Theresa May’s latest plans just got crushed

Tracy Keeling

It’s a bad week to be a Tory. Following Iain Duncan Smith’s surprise resignation, and George Osborne’s flailing budget, Theresa May has been humiliated by a shocking court ruling. The Home Secretary has been found to have wrongly deported potentially thousands of people from the UK, on the basis of bogus evidence. The Conservatives’ incompetence really does know no limits.

In 2014, a BBC Panorama documentary detailed fraudulent activity in language tests taken at a school in East London. The test in question, known as the Test of English for International Communication (TOEIC), is undertaken by overseas students, who are required to show that their command of English is adequate for study in the UK.

The Home Office response to Panorama’s discovery was sweeping. Rather than exploring whether this was a limited practice, it made major moves to crack down on the fraud. This included ending the contract with the test’s producer, Educational Testing Service (ETS), and other educational establishments, according to the Financial Times (paywall). Reportedly, universities and colleges were targeted and some faced suspension of their right to sponsor visas.

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The UK government also took aim at the students who had taken the test. They labelled thousands of them fraudsters, and deported them.

Journalist Ian Dunt recalls a solictor representing several of these students saying:

They’re picking them up and taking them to detention centres with only the clothes they’re wearing. They come anytime between 4am and 8am, in a group of 18 to 20 people. It’s about three vehicles full of the immigration officers.

The students were taken aback. Partly because the reason they had taken this test was due to ETS being accredited by the Home Office, prior to the scandal.

However, according to Ian Dunt, Home Office officials had been informed by ETS that they had developed new voice-recognition software, which had detected thousands of fraudulent language tests. And seemingly the Home Secretary just took them at their word.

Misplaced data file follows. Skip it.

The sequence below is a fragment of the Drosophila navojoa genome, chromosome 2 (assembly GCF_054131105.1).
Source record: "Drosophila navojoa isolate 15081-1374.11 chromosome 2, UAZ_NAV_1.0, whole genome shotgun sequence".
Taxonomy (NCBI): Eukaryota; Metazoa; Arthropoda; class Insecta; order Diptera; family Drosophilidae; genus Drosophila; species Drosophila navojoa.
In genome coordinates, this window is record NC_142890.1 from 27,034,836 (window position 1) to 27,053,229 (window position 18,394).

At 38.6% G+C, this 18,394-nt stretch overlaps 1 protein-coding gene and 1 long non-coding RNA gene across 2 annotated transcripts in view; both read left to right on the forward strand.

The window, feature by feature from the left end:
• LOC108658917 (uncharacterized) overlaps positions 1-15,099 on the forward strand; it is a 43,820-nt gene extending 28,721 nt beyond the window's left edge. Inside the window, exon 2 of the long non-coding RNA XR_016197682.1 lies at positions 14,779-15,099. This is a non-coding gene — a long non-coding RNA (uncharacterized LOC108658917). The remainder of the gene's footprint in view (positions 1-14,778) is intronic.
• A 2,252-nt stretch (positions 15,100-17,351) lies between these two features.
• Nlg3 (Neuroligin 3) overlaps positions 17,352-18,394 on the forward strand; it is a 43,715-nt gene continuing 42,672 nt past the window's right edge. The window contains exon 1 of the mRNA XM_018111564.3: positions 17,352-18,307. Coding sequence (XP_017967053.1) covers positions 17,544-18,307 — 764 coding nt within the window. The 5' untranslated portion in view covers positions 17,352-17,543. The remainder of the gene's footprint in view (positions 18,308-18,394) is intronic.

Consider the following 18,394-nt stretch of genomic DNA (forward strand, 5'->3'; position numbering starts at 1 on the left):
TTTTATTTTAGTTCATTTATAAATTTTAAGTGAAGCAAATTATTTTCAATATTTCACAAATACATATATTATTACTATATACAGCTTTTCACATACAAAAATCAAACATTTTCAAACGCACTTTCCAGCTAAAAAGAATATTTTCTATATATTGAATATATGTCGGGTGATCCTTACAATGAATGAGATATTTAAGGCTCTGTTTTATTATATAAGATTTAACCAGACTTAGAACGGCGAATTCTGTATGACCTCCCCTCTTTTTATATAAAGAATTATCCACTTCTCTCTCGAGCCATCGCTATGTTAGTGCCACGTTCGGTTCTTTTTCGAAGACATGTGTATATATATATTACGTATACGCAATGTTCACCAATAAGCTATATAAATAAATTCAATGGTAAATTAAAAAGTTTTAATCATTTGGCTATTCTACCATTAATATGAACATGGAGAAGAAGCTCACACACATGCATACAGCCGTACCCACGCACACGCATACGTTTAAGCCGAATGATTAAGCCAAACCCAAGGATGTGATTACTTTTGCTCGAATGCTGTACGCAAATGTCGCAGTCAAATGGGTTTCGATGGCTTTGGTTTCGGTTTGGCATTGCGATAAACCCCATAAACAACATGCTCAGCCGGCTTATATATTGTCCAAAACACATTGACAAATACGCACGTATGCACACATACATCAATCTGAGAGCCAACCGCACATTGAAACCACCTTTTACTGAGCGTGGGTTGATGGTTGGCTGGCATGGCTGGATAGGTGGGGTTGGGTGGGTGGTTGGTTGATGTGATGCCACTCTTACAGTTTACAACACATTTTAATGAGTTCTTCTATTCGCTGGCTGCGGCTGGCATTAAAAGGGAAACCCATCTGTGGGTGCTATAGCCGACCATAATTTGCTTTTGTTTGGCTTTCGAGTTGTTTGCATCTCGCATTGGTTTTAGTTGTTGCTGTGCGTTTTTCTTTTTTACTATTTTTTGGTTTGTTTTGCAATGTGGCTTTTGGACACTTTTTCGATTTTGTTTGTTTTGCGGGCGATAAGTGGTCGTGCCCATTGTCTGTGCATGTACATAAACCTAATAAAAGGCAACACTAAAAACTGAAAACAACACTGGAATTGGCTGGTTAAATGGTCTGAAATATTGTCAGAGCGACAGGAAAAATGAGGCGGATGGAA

Thankfully, the courts required a little more evidence.

Some aggrieved students took their case to the Upper Immigration Tribunal. On Wednesday, the tribunal found that the appellants were the “clear winners” in the case. The tribunal stated (FT paywall):

Apart from the limited hearsay evidence there was no evidence from the protagonist in this saga, the ETS organisation.

The judgement concluded:

that the Secretary of State [Ms May] has not discharged the legal burden of establishing that either Appellant procured his TOEIC [Test of English for International Communication] certificate by dishonesty.

The Home Office responded to the ruling, saying:

The government continues to tackle abuse of our immigration system and protect the reputation of our world class education institutions.

We are very disappointed by the decision and are awaiting a copy of the full determination to consider next steps including an appeal. It would be inappropriate to comment further at this stage.

But Mr Justice McCloskey, who issued the ruling, gave a particularly damning account of the Home Office representatives defending the government’s position. He noted that they lacked:

any qualifications or expertise, vocational or otherwise, in the scientific subject matter of these appeals

This is an excruciating admission. The Home Secretary appears to have completely ignored the need for actual proof in this case, and relied solely on the claims of ETS. Who, by the way, didn’t even show up at the tribunal.

Whilst this is surely a welcome judgement to any students who have fallen foul of this error, it is a genuinely frightening revelation for the rest of us. Theresa May is currently attempting to push the Investigatory Powers Bill through parliament. This bill gives sweeping mass surveillance powers to the security services, on the premise of looking for evidence of criminality.

This example does not bode well in how May perceives the burden of proof in her official endeavours. Once the entirety of our electronic life is in the Home Office filing cabinet, who knows what she’ll do with it?

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Featured image via Home Office/Flickr

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